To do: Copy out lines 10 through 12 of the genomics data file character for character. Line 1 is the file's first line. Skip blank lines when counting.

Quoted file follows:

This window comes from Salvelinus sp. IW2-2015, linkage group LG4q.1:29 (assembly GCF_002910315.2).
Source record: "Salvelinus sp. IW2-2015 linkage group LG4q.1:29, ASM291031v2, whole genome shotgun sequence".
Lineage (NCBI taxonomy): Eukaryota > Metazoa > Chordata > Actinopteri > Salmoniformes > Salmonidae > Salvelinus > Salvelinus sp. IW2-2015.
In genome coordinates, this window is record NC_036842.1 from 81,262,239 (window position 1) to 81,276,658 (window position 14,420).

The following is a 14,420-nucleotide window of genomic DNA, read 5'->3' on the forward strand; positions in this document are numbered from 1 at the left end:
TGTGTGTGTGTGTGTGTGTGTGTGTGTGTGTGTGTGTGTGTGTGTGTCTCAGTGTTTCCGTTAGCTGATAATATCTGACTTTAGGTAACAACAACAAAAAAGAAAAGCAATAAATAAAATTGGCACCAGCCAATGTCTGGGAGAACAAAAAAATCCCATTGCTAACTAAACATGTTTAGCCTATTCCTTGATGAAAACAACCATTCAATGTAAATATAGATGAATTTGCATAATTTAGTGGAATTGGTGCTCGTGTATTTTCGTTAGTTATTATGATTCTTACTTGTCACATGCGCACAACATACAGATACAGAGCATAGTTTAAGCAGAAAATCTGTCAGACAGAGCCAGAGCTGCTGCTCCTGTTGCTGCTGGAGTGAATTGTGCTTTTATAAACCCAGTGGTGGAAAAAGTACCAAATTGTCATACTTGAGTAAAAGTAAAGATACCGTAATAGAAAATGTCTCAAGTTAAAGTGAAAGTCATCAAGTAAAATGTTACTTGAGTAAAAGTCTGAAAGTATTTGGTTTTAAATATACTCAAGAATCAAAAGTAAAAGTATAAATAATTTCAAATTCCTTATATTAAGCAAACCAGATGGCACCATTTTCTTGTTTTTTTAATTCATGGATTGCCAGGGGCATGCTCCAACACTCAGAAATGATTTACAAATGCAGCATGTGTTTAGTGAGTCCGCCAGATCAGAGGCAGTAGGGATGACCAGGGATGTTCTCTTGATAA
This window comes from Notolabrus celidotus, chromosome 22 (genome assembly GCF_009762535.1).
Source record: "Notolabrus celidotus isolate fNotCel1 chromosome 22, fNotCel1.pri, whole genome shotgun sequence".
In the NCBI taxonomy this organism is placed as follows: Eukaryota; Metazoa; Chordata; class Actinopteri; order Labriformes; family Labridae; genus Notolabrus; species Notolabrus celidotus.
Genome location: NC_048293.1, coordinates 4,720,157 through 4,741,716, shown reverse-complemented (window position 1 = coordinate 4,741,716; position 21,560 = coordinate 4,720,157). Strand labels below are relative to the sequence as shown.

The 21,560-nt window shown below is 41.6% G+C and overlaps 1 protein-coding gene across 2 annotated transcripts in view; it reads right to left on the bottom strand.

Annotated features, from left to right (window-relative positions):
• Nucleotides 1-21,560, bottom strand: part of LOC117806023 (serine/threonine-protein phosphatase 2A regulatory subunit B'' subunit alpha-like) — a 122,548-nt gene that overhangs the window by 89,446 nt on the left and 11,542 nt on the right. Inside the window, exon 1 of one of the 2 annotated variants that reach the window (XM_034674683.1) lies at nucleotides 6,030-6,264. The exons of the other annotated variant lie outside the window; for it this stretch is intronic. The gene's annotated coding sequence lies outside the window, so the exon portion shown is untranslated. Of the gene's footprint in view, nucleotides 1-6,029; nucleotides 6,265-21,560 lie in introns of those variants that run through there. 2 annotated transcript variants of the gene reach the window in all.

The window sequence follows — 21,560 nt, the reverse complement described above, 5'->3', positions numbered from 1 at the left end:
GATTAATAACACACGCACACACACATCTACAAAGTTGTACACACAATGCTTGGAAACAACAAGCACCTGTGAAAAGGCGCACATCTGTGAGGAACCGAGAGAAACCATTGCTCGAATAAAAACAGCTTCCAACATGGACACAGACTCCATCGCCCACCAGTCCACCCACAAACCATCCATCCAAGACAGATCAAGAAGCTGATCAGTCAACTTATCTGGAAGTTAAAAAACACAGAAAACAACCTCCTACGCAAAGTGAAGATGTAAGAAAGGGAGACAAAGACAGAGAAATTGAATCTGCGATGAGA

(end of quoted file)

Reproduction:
Genome location: NC_048293.1, coordinates 4,720,157 through 4,741,716, shown reverse-complemented (window position 1 = coordinate 4,741,716; position 21,560 = coordinate 4,720,157). Strand labels below are relative to the sequence as shown.

The 21,560-nt window shown below is 41.6% G+C and overlaps 1 protein-coding gene across 2 annotated transcripts in view; it reads right to left on the bottom strand.

Annotated features, from left to right (window-relative positions):